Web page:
Friday, October 5, 2012

Cranmer Courts: Another CERA Casualty?

For a few short weeks, it seemed the iconic EQ-damaged Cranmer Courts in Christchurch were to be saved.
An amazing 11th.hour rescue package came from an Oz-based international disaster insurance recovery firm: sadly, it was too good to be true. Risk Worldwide, after due diligence, decided it was 'a bridge too far'. So yesterday, the demolition of another irreplacable piece of Christchurch architecture, began. Rebecca Macfie wrote this in The Listener:
There was "....a sense of tired disbelief that no-one had been able to mount a successful defence for a building that has dominated its corner of the city and shaped the urban landscape for more than 13 decades – a building listed as Cat.1 on the Historic Places register, equal in importance to Parliament Buildings and the Auckland War Memorial Museum.
Serious effort was made to save Cranmer Courts, but the odds were stacked against it. Yes, 10,000 earthquakes had left the building with extensive damage. But the owners had carefully and diligently boarded it up to protect it from the weather, and fenced it that it posed no danger to passing cars and cyclists. Nevertheless, the Canterbury Earthquake Recovery Authority several months ago slapped on a Section 38 notice – make it safe, or demolish it – and the owners didn’t have the means to come up with a plan that would satisfy CERA. Section 38 notices suspend all the normal protections for listed heritage buildings – demolition can proceed without the requirement for resource consents or public consultation.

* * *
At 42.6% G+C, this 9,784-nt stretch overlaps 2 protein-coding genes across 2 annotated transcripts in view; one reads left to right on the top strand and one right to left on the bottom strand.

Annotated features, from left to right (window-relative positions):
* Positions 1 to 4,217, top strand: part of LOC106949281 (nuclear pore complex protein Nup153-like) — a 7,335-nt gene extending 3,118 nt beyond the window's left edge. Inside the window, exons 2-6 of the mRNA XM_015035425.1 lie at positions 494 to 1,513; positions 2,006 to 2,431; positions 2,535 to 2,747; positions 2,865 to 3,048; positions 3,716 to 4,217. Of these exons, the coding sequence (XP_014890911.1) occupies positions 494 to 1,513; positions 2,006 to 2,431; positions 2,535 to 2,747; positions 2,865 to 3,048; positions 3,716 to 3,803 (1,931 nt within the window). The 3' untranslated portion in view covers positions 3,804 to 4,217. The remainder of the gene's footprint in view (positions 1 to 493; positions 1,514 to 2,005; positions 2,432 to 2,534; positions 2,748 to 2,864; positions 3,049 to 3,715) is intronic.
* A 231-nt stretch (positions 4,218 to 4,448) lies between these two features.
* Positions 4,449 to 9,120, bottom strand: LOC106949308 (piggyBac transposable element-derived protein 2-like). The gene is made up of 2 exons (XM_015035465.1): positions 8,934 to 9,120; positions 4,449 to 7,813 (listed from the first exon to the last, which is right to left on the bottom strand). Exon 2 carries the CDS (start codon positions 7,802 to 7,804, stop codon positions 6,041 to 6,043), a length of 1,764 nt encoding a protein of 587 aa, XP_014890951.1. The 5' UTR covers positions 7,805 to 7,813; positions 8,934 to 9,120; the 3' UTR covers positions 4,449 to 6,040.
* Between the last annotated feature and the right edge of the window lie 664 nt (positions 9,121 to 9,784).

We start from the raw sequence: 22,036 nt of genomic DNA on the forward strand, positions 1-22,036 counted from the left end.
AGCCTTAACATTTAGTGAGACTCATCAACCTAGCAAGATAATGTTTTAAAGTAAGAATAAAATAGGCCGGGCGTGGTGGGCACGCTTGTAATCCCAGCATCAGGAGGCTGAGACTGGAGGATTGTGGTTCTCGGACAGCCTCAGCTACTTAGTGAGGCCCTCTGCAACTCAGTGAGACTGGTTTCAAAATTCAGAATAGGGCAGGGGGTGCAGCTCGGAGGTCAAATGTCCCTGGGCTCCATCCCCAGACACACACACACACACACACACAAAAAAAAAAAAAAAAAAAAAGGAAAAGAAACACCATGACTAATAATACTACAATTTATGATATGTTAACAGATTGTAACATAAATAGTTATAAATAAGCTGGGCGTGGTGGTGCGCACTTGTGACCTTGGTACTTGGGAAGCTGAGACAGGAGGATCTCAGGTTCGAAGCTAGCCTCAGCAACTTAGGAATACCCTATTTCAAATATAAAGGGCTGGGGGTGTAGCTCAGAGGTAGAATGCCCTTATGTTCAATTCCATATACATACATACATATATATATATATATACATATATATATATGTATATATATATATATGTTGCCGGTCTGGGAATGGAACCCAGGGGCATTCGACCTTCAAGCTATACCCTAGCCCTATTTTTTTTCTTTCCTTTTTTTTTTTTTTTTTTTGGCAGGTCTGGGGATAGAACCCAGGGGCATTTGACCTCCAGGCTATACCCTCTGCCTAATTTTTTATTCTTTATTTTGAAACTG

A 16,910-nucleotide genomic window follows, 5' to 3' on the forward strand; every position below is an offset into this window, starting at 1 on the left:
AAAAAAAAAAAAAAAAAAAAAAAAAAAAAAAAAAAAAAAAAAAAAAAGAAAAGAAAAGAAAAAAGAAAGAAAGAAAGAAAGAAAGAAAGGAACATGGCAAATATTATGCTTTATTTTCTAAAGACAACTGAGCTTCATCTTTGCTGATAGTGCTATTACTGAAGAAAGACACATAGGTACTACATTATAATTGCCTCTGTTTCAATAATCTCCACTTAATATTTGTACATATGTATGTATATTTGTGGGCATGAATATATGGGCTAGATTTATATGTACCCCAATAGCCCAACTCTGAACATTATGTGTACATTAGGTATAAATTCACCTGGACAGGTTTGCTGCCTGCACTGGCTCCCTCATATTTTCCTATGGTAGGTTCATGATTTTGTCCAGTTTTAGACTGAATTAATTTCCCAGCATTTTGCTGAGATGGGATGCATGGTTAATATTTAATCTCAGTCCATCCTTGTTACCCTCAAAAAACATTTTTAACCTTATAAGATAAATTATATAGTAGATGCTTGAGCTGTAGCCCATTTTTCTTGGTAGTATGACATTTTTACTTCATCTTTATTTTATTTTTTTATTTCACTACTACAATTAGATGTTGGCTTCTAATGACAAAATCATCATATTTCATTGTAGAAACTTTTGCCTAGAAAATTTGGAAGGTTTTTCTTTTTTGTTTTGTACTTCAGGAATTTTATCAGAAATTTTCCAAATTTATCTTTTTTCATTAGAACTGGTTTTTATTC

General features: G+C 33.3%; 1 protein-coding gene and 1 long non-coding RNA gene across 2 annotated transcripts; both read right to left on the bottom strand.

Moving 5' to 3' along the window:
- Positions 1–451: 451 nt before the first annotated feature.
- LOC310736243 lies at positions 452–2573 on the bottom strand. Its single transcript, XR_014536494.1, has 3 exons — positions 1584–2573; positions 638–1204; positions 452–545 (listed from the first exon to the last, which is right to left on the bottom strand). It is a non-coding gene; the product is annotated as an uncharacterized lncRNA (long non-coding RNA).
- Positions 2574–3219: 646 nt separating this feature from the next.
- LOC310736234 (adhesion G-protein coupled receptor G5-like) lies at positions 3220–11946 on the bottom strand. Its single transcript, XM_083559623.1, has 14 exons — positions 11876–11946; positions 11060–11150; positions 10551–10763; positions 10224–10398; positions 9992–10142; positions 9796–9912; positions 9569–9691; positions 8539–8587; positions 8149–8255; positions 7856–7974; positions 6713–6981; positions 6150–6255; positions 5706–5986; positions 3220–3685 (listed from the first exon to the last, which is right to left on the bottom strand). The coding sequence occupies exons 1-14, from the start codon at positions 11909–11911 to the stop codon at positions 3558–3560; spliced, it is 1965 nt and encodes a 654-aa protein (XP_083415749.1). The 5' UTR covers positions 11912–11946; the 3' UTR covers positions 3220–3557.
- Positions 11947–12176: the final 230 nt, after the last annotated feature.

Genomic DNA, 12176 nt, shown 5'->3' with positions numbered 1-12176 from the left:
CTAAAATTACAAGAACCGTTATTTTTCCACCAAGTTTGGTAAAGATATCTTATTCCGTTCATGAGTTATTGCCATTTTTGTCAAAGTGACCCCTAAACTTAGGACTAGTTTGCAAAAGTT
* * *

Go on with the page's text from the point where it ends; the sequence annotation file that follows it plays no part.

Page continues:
(When) an Australian buyer...wanted to save the historical fa├žade and redevelop the site...CERA agreed to put a hold on the demolition while the owners negotiated a deal. Mind you, it also charged them thousands of dollars a day for the cost of suspending the demolition contract.
But in the end the...key stumbling block was CERA’s Section 38 order, which hang like a sword of Damocles over any potential deal. The risk for the buyer was that he could buy the property, spend large sums coming up with a make-safe plan, and still not satisfy the all-powerful CERA. not entirely to blame – but nor did it help. Its powers are sweeping and, from the moment the Section 38 was issued, any opportunity for heritage advocates to be heard was lost. And, despite having duly drafted up a heritage recovery programme for the city, as an organisation it is – at best – agnostic about the city’s historic fabric.
According to heritage advocate Lorraine North, over 50% of Chch’s listed heritage buildings in the central city have already been demolished; in many cases the demolition has been facilitated by CERA's Section 38 notices. And it will keep on happening."
Food for thought...or has Gerry Brownlee already eaten all the pies?

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